Is there one link, story, picture or thought that you saw online this week that you think somebody you know must see?
My friends: Alistair Croll (BitCurrent, Year One Labs, GigaOM, Human 2.0, the author of Complete Web Monitoring and Managing Bandwidth: Deploying QOS in Enterprise Networks), Hugh McGuire (The Book Oven, LibriVox, iambik, PressBooks, Media Hacks) and I decided that every week or so the three of us are going to share one link for one another (for a total of six links) that each individual feels the other person "must see".
Check out these six links that we're recommending to one another:
- Sparks Fly - Stanford Magazine. "Stanford's design school is hot. Increasingly, a company's success comes from how it engages with customers across many fronts. Design is a huge competitive advantage. But thinking like a designer isn't easy. Here's a look inside Stanford's Imagination Dunk Tank." (Alistair for Hugh).
- Building A Burning Man Theme Camp - John Clarke Mills. "I'm headed to Black Rock City next week for the 25th anniversary of Burning Man, a hard-to-describe mix of music, recklessness, and art in the desert North of Reno. I'm going with a camp that makes the experience vastly better than going it alone. This write-up by John Clarke Mills does a good job of explaining the nonsense." (Alistair for Mitch).
- Advance of the Data Civilization: A Timeline - Stephen Wolfram Blog. "Data data data data data. That's what it's all about these days. Academic, entrepreneur, very smart guy Stephen Wolfram gives us a historical overview of... data." (Hugh for Alistair).
- NY Times Chrome Extension Ochs - Michael Donohoe. "I've mentioned before the 'end of design,' a concept that I don't quite believe in, but I do believe this: on the open Web it will become harder and harder to control how people see your information. This is especially true as we start to have so many devices (desktops, netbooks, laptops, mobile phone, tablets), each with different display specs. The efficient way to design is to make things flexible so that they will look good on all devices, but as the plug-in Readability and the app Instapaper have shown, web publishers aren't necessarily very good at figuring out how their readers would like to read; or if they are good, they often don't care. Well, Michael Donahue has built a Chrome Extension, that will format the NY Times nicely, to his design specs." (Hugh for Mitch).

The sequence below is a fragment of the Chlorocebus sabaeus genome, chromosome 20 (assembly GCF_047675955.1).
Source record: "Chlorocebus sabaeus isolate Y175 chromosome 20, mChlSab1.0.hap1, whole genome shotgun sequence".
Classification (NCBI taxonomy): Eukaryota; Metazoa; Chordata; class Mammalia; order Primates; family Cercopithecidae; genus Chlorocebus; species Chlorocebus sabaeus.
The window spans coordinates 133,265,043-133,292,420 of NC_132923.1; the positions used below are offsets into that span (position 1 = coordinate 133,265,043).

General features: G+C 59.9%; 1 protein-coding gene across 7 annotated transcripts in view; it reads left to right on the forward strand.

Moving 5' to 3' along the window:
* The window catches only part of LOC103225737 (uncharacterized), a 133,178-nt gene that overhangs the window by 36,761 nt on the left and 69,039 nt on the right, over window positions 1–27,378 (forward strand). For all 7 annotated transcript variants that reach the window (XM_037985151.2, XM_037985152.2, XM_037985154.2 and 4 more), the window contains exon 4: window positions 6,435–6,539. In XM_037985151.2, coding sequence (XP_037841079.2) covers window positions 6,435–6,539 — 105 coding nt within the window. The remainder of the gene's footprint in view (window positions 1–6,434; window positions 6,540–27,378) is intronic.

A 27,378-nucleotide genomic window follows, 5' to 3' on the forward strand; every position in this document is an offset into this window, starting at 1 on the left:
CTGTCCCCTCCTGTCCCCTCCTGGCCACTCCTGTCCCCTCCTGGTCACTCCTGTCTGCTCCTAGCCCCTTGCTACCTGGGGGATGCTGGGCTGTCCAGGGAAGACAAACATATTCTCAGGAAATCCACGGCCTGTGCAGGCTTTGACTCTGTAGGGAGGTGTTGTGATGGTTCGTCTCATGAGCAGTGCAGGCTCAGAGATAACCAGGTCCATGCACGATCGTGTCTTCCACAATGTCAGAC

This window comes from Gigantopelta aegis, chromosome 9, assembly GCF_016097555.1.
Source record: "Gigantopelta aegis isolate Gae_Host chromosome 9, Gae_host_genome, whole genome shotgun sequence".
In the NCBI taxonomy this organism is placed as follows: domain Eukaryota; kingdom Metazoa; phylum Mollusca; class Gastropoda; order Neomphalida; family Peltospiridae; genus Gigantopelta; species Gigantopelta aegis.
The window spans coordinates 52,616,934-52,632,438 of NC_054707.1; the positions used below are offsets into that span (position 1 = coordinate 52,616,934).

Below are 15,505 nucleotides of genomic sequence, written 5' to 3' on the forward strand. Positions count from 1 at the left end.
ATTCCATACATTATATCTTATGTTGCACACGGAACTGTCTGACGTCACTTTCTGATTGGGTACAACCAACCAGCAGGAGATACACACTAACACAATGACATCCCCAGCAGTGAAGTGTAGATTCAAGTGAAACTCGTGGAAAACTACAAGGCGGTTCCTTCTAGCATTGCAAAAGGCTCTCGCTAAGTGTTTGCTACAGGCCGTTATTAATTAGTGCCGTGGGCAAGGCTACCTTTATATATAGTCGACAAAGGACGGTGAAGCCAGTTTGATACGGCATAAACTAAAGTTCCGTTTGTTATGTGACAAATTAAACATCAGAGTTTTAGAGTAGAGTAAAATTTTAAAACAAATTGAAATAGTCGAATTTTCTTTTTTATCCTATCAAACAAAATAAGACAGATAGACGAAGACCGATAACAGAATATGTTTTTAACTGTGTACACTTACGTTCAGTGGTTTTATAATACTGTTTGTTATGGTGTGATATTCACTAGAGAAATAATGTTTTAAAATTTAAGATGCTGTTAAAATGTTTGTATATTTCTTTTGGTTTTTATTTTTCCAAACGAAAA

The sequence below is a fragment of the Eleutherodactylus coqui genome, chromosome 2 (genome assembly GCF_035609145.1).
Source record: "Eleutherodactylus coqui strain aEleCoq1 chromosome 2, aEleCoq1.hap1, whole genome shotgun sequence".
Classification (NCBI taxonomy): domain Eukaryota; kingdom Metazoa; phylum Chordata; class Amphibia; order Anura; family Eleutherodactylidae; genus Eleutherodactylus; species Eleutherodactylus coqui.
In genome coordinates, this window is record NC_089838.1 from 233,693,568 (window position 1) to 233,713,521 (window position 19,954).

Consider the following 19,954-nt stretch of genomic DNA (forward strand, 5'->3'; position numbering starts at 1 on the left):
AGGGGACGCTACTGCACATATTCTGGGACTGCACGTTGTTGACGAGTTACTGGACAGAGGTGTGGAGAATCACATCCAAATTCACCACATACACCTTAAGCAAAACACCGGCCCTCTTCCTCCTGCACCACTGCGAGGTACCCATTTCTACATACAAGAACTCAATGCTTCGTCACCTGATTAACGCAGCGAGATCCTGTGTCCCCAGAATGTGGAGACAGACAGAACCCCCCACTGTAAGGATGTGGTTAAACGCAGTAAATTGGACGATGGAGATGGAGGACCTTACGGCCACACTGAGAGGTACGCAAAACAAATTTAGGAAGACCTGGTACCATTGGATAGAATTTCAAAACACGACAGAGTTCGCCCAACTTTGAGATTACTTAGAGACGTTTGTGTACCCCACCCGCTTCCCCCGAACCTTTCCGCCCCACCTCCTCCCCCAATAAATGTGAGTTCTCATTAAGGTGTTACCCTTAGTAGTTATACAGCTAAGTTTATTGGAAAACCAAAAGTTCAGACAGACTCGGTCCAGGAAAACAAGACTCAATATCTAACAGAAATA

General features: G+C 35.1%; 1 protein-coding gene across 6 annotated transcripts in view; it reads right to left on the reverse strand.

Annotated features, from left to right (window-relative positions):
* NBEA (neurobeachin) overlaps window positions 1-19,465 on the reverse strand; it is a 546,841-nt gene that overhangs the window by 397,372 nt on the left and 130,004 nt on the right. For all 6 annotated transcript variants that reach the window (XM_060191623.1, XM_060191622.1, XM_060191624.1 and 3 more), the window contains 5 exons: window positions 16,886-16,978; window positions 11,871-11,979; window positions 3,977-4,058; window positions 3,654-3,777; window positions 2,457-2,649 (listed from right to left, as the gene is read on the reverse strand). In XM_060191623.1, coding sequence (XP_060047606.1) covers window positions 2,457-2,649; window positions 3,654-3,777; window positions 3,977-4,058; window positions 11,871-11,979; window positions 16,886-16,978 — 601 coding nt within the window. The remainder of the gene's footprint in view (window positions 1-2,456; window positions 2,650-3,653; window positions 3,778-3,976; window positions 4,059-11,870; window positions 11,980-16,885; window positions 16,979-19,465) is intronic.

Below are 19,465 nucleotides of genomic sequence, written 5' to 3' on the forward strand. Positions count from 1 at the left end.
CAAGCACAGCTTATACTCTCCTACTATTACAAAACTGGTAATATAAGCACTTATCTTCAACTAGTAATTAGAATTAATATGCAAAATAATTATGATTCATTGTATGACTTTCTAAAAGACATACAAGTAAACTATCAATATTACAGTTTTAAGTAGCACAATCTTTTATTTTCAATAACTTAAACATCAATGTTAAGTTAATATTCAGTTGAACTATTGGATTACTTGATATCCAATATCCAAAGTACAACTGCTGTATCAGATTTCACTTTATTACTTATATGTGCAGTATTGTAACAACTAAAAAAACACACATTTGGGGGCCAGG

- Criticism of a brand lowers the self-esteem of its adherents - BoingBoing. "Scott - one of the copywriters at Twist Image - sent me this link earlier in the week. We often look at data, web analytics and social media monitoring to figure out what people think of a brand. The tough part has been sentiment - truly knowing what the person thinks instead of just using technology to decipher words. There are a few technologies that claim to have cracked that Da Vinci Code, but there's another - more fascinating - side that few people have thought about: if you love a brand and people are constantly criticizing it online, what are the ramifications on the individual and their loyalty towards the brand? Does brand bashing affect the self-esteem of those who like the brand?" (Mitch for Alistair).
- Deciding on a Book, and How to Read It - The New York Times. "Nick Bilton wrote the book, I Live In The Future And Here's How It Works. He's also the Lead Technology Writer for The New York Times Bits Blog and a reporter for the paper. The title of this piece made me laugh (and the full article was quite fascinating). Let's face facts: the average person does not read enough... pushing that further, the average person doesn't read all that many books (I've seen research that says 1 - 3 books per year). Does technology make it easier to read a book? Yes. But, it also adds in another layer of complexity: 'how should I read it?' On a Kindle? iPad? Nook? iPhone? What? Life used to be pretty simple: you grabbed a book off the bookshelf, found a quiet corner and escaped reality. Now, you have to make sure you have the right device, that it's charged, that the software is installed properly, that all of your credit card info is saved right so that you can buy the book, and that you're in the right place so that you can see the screen instead of the reflection from the sun, etc... Personally, I read books exclusively on my iPhone and iPad through the Kindle app, but even writing that line out sounds complicated." (Mitch for Hugh).
Now it's your turn: in the comment section below pick one thing that you saw this week that inspired you and share it.